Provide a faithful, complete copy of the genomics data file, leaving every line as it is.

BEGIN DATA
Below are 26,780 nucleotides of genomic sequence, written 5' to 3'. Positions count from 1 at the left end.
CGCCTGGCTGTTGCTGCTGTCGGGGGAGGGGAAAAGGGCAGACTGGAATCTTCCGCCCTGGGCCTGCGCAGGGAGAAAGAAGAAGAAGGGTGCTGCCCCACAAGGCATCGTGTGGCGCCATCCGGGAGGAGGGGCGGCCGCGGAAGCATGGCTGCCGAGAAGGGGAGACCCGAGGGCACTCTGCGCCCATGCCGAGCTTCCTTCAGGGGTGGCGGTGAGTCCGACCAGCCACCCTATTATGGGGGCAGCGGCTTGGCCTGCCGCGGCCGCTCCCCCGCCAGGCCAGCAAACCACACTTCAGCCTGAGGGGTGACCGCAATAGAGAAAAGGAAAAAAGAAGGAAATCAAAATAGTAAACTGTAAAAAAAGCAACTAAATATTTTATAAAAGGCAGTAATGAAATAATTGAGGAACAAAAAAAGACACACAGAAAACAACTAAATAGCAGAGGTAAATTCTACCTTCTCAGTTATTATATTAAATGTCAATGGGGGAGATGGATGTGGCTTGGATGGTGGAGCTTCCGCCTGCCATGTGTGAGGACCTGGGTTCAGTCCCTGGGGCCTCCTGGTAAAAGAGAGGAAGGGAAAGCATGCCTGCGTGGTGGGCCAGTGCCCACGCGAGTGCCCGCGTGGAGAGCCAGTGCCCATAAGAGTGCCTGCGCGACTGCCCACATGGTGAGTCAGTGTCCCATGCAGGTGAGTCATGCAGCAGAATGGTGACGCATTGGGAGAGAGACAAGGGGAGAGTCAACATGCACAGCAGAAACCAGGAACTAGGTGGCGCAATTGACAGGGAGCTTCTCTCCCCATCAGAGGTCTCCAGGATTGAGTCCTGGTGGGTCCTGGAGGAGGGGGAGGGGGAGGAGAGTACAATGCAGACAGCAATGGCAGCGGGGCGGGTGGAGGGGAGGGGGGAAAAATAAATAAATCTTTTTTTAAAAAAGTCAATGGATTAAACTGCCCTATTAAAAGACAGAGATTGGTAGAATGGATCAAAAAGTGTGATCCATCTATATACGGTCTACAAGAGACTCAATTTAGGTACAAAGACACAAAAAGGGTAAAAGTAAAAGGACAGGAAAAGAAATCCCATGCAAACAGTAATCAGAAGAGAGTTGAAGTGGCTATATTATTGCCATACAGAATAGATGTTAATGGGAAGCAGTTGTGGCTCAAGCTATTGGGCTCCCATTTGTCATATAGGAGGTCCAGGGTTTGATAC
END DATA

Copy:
Below are 26,780 nucleotides of genomic sequence, written 5' to 3'. Positions count from 1 at the left end.
CGCCTGGCTGTTGCTGCTGTCGGGGGAGGGGAAAAGGGCAGACTGGAATCTTCCGCCCTGGGCCTGCGCAGGGAGAAAGAAGAAGAAGGGTGCTGCCCCACAAGGCATCGTGTGGCGCCATCCGGGAGGAGGGGCGGCCGCGGAAGCATGGCTGCCGAGAAGGGGAGACCCGAGGGCACTCTGCGCCCATGCCGAGCTTCCTTCAGGGGTGGCGGTGAGTCCGACCAGCCACCCTATTATGGGGGCAGCGGCTTGGCCTGCCGCGGCCGCTCCCCCGCCAGGCCAGCAAACCACACTTCAGCCTGAGGGGTGACCGCAATAGAGAAAAGGAAAAAAGAAGGAAATCAAAATAGTAAACTGTAAAAAAAGCAACTAAATATTTTATAAAAGGCAGTAATGAAATAATTGAGGAACAAAAAAAGACACACAGAAAACAACTAAATAGCAGAGGTAAATTCTACCTTCTCAGTTATTATATTAAATGTCAATGGGGGAGATGGATGTGGCTTGGATGGTGGAGCTTCCGCCTGCCATGTGTGAGGACCTGGGTTCAGTCCCTGGGGCCTCCTGGTAAAAGAGAGGAAGGGAAAGCATGCCTGCGTGGTGGGCCAGTGCCCACGCGAGTGCCCGCGTGGAGAGCCAGTGCCCATAAGAGTGCCTGCGCGACTGCCCACATGGTGAGTCAGTGTCCCATGCAGGTGAGTCATGCAGCAGAATGGTGACGCATTGGGAGAGAGACAAGGGGAGAGTCAACATGCACAGCAGAAACCAGGAACTAGGTGGCGCAATTGACAGGGAGCTTCTCTCCCCATCAGAGGTCTCCAGGATTGAGTCCTGGTGGGTCCTGGAGGAGGGGGAGGGGGAGGAGAGTACAATGCAGACAGCAATGGCAGCGGGGCGGGTGGAGGGGAGGGGGGAAAAATAAATAAATCTTTTTTTAAAAAAGTCAATGGATTAAACTGCCCTATTAAAAGACAGAGATTGGTAGAATGGATCAAAAAGTGTGATCCATCTATATACGGTCTACAAGAGACTCAATTTAGGTACAAAGACACAAAAAGGGTAAAAGTAAAAGGACAGGAAAAGAAATCCCATGCAAACAGTAATCAGAAGAGAGTTGAAGTGGCTATATTATTGCCATACAGAATAGATGTTAATGGGAAGCAGTTGTGGCTCAAGCTATTGGGCTCCCATTTGTCATATAGGAGGTCCAGGGTTTGATAC